I found the Karnic’ s bench seat with its high back rest ideal for driving the craft yet should it be necessary to stand to drive (as it so often is) the seat formed a strong brace point as well. Visibility while seated was totally unobstructed, as it should be. The Karnic’s instrument display was mounted on an upraised moulded binnacle directly ahead of the skipper. Instruments and gauges consisted mainly of a compass, paired gauges to monitor the 225 Yamaha astern, switches and radio controls. Drink holders were also provided, while the craft’s 3-spoke sports style steering wheel was central; forward controls and stereo speaker side mounted. The instrument binnacle design, with its many curved surfaces, would perhaps make the installation of a large screen sounder somewhat difficult, but the fitting of a large RAM bracket to hold a sounder would take care of even the sort of very large screen that every boat seems to feature these days.
The self-draining cockpit with its rod holder equipped gunwales and non-skid floor, while not specifically set up for dedicated angling pursuits, was still very fishing friendly. Seating was flexible with both side seats within the cockpit plus aft squabs with back rests on hand, each removable when fishing or to simply provide more room.
Large live wells were located within each aft corner while a pair of side pockets were located each side of the cockpit as well. Interior side height at 600mm ensured plenty of confidence – for up to 4 anglers – when fishing.
One thing anglers would certainly enjoy was the great stability of the 6.3m long, 2.45m wide hull with its 1080kg dry weight. Substantial mass of that nature tends to sit aft like in the water and this sort of stability, along with the easy fuss free ride of the well designed hull, would make the rig a great one for bay, estuary or all manner of offshore work.
Performance from the top power 225 Yamaha 4-stroke was ideal for the solid Karnic. Purring gently at idle the big Yammy kicked the rig into motion with ease and at just on 2000rpm I noted an easy plane at 18.2km/h with 3 aboard. Kicking up to 3000rpm saw 34.5km/h recorded, 4000rpm got us to 57.6km/h, 5000 rpm at 68.3km/h. A burst to 56000rpm (WOT) gave her 74.8km/h.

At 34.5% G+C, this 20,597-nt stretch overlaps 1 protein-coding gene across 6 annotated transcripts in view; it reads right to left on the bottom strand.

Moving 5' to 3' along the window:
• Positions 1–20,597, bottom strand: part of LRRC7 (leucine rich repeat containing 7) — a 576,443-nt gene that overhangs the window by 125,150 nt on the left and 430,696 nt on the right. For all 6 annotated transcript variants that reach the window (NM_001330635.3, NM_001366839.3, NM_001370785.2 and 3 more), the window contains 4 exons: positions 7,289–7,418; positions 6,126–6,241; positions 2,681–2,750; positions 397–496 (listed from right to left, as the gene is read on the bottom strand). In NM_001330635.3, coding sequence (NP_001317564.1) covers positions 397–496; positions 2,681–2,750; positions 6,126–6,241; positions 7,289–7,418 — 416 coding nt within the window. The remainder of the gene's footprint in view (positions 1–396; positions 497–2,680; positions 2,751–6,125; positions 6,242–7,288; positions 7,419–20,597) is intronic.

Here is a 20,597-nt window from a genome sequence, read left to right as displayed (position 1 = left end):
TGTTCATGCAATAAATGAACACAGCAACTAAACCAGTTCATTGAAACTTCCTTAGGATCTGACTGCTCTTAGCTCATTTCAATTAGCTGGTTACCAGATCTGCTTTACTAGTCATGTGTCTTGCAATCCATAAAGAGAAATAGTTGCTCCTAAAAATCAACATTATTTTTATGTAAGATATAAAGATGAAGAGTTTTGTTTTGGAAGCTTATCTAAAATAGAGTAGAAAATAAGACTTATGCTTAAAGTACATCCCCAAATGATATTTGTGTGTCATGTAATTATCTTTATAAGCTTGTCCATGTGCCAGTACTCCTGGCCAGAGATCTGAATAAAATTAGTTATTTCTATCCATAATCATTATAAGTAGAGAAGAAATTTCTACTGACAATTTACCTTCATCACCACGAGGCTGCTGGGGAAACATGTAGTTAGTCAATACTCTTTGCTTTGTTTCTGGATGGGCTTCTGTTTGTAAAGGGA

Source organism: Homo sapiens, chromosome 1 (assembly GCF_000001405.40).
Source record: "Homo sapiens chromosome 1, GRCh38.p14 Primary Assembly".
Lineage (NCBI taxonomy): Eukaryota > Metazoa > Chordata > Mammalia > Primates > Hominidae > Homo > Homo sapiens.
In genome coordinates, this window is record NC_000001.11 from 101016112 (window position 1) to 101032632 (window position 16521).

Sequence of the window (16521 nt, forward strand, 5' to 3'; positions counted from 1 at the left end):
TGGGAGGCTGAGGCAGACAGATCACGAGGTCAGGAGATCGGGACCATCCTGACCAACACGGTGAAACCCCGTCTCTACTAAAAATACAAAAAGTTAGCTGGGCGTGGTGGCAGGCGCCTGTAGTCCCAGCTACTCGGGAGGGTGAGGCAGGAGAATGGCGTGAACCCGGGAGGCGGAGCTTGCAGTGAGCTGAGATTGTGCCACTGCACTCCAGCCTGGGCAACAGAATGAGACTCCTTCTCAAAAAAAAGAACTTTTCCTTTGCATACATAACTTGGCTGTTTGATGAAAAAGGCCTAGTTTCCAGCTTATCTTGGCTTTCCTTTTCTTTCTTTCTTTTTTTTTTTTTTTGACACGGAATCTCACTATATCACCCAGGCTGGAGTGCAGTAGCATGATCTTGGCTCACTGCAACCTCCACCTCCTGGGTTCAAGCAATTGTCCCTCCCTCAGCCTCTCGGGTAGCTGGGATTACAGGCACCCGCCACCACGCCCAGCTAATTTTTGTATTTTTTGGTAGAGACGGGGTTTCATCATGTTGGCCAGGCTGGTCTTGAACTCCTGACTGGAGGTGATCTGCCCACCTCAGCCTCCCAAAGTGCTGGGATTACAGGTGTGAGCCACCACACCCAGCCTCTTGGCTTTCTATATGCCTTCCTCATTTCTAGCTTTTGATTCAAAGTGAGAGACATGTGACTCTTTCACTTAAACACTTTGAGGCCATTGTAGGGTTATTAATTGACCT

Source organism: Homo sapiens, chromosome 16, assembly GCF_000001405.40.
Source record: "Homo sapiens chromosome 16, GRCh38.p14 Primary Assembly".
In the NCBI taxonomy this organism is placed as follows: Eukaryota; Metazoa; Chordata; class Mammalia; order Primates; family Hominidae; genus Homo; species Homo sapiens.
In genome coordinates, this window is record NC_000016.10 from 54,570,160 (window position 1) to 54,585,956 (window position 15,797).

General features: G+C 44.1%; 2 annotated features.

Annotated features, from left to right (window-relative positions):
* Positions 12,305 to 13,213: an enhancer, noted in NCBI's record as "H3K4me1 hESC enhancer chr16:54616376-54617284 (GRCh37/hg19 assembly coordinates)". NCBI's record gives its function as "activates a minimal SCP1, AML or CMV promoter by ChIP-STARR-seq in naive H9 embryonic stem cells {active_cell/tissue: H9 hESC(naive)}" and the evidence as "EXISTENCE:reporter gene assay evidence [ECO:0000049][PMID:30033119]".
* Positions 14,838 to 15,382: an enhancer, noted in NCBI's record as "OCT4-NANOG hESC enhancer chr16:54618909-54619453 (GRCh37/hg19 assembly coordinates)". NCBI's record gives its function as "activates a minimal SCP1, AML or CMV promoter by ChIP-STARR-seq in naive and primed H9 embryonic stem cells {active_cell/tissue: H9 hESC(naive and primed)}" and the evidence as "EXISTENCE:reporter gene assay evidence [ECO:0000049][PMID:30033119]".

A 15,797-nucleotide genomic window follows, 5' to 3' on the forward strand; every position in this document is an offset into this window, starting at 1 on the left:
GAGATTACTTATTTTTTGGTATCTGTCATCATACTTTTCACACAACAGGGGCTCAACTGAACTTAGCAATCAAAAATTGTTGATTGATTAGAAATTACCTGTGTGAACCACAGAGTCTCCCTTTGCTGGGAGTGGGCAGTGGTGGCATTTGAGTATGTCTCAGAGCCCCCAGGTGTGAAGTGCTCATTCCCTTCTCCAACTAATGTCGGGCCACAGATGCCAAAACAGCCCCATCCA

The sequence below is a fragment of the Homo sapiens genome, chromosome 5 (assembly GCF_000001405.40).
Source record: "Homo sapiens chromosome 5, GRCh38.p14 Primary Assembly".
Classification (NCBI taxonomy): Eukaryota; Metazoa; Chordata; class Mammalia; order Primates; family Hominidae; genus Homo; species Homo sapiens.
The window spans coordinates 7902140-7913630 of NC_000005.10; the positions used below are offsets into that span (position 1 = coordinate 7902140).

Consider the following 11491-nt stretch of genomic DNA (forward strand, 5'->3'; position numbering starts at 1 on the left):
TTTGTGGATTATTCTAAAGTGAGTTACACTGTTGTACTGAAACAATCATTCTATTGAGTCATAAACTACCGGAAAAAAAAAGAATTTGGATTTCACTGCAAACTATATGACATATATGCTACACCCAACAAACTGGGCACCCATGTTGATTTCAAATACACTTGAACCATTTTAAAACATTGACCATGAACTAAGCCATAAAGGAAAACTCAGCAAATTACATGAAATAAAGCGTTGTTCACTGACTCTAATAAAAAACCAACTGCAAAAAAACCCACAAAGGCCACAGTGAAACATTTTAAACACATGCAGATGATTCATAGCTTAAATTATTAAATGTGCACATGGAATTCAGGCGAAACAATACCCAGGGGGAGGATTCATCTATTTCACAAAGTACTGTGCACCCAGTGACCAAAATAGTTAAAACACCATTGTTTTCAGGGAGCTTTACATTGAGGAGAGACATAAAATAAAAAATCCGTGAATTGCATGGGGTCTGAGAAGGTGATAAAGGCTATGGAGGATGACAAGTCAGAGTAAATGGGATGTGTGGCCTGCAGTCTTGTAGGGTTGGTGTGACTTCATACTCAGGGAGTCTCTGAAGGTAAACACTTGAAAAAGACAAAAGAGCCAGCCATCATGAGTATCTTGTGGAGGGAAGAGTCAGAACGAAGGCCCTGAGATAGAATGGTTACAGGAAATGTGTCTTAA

The responsiveness of the 4.2L V6 engine was all one could wish for and the smallest throttle lever movements brought very quick engine pick up. In all, a great horsepower match for the hull.
Handling was very good with the hull turning quite sharply without any prop cavitation while recovery from any lean during sharp turns was noticeably fast.
It would have been great to have spent some time offshore, in the big Karmic but it was not to be. Nonetheless, I formed an opinion that the manner in which the hull handled some large wash within the Coomera River would see it very much at home offshore.
The point is that the bows are high, all water was kicked well away from the hull’s interior and there was ample freeboard. Matching that with such great stability, both at rest and underway sees the Karnic Bluewater 2250 a great sea boat.
In summing up, I gave the new comer from Cyprus full marks in virtually all departments. I would have liked to see the side pockets somewhat longer, maybe a deck wash and a rod holder equipped bait station at the transom, but with redeeming features of size, easy performance, stability plus high levels of sea keeping capability, I feel that many anglers would be pleased with the craft.
On an Oceanic dual wheel (with alloy mags) trailer the Karnic Bluewater 2250 would come home from Stefan’s Boating World for $96,999. Contact details are: --e-mail address hidden-- or telephone (07) 56658400 or fax at (07) 3844 4777.
|Length of hull||6.3m|
|Length on trailer||7.8m|
|Height on trailer||3.10m|
|Engine fitted||225hp Yamaha 4-stroke|
|Towing||Large family 6 wagon or 4x4|